Thursday, February 26, 2009




• Residents of Shivajinagar and Rajajinagar are constantly falling sick
•Bangalore Mirror gets water samples tested in laboratories
•Results show presence of bacteria far beyond permissible levels
•An epidemic threatens, but BWSSB is hardly bothered
Think of a situation where antibiotics fail to bring down a fever. Even medical specialists would be hard-pressed to figure out a second line of treatment in such cases. One can then easily imagine the predicament of residents of two city areas, whose house taps have indeed turned into harbingers of disease. The reason is a no-brainer: contaminated drinking water.
With the onset of summer, the number of people from Rajajinagar I Block and Shivajinagar making a beeline to local clinics and nursing homes with complaints of nausea or diarrhoea is bound to increase. Many are unaware that the problem lies a few feet under the ground and wonder why they fall sick frequently despite consuming home-cooked food.
Bangalore Mirror decided to get to the root of the problem by collecting water samples and sending them for laboratory tests. Our suspicions were confirmed: the samples had disease-causing bacteria like pseudomonas aeruginosa, klebsiella and E-coli that are resistant to antibiotics.
While pseudomanas aeruginosa is an opportunistic pathogen that has the ability to cause infections that are difficult to treat, the presence of Ecoli in water is an indication of sewage or animal waste contamination. According to the World Health Organisation (WHO) and Bureau of Indian Standards (BIS), the permissible
level of coliforms (E-coli) in 100 ml of water should be zero and 10 respectively; but the water sample collected from Rajajinagar showed 65 coliforms per 100 ml and that of Shivajinagar was literally a microbial soup!
“These foreign bodies in the water are slowly but steadily affecting the health of those consuming it. In fact, both the water samples tested had fecal indicators and pathogens in alarming numbers,” said microbiologist Arun J M. He attributed the contamination to the seepage of sewage water into drinking water — a distinct possibility in the city as both pipelines run parallel and in close proximity to each other. The other reason could be defecation in the open (especially in slums), resulting in the contamination of ground water sources.
But clinical observations like these are outside the ken of most of the residents. Palaniraj, a resident of Rajajinagar I Block, a mainly middle-class locality, said, “We are not aware of the root cause of the problem. People here usually go to a doctor complaining of diarrhoea or nausea. We eat only clean, home-cooked food but yet fall sick.”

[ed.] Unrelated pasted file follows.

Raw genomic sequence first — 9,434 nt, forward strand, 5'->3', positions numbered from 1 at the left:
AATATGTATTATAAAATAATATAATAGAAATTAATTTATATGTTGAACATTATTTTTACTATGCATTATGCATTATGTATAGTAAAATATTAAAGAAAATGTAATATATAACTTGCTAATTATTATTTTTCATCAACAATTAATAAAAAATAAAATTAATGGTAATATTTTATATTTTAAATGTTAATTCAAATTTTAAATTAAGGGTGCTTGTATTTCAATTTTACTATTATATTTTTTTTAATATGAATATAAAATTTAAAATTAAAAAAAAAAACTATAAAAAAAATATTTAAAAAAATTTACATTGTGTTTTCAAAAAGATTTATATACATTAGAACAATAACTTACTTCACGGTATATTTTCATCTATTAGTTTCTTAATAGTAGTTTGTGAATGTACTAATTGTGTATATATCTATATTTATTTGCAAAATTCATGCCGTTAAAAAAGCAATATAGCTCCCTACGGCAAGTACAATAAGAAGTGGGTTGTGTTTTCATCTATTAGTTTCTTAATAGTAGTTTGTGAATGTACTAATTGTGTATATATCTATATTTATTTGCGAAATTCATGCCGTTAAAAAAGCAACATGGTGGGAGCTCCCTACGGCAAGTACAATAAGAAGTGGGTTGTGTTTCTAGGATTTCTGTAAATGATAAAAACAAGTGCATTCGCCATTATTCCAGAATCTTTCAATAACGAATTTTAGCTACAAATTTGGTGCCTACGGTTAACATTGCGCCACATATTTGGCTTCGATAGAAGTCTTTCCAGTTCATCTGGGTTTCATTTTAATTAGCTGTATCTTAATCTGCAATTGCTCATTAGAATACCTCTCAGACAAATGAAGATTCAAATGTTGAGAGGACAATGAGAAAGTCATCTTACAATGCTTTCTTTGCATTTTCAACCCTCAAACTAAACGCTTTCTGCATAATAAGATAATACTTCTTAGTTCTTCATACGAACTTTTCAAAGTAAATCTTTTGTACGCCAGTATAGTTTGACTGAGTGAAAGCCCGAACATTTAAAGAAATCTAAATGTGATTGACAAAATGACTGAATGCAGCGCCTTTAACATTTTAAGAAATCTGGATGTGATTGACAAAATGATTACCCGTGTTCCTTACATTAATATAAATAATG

Like others in the area, Palaniraj’s drinking water comes from the Thippagondanahalli reservoir and gets filled in a tank near his house. The same water is supplied to Rajajinagar N Block, Mahalakshmi Layout and surrounding localities. Another resident and director of Janata Cooperative Bank, B K Satyanarayan, said he suspected a leakage in the water pipeline in a nearby slum. The tests showed that water samples from Rajajinagar contained all three microbes — pseudomonas aeruginosa, klebsiella and E-coli. When contacted, Bangalore Water Supply and Sewerage Board (BWSSB) officials feigned ignorance and said, “The water has been found to be clean. Anyway, we will test it again and come to a final conclusion.”
The situation is worse in Shivajinagar, especially in the New Market Road area. More than 50 families live here and the water — brown in colour and with all kinds of particles floating in it — is so bad that it does not require any tests to prove it is contaminated. “We are forced to go to other areas to fetch water or buy it from suppliers,” said Mohsim, a fruit merchant. Fellow residents Muneer and Zareena said, “It has been three months since this water is flowing from our taps. BWSSB is yet to identify at which point sewage water is getting mixed with drinking water.”
On the problem in Shivajinagar, BWSSB chief engineer Venkataraju said, “Work on a nearby storm water drain is going on and we cannot identify the problem now. It will take some time and till then we will provide tanker water to the residents.”
But that’s small comfort to the residents. As several of them remarked, “There are children in our families; for how long do we keep taking them to hospitals?” NATURE’S TERRORISTS
The three kinds of microbes found in the water samples of Rajajinagar I Block and Shivajinagar are:
Pseudomonas aeruginosa: It can cause ailments like pneumonia and urinary tract infections. Pseudomonal infections are complicated and can be life-threatening. E-coli:This germ causes severe cramps and diarrhoea, and is a leading cause for bloody diarrhoea. It can also lead to kidney failure. Klebsiella: Infection with klebsiella organisms occurs in the lungs, where they cause destructive changes. Necrosis, inflammation and haemorrhage occur within lung tissue. It can also lead to serious respiratory problems.


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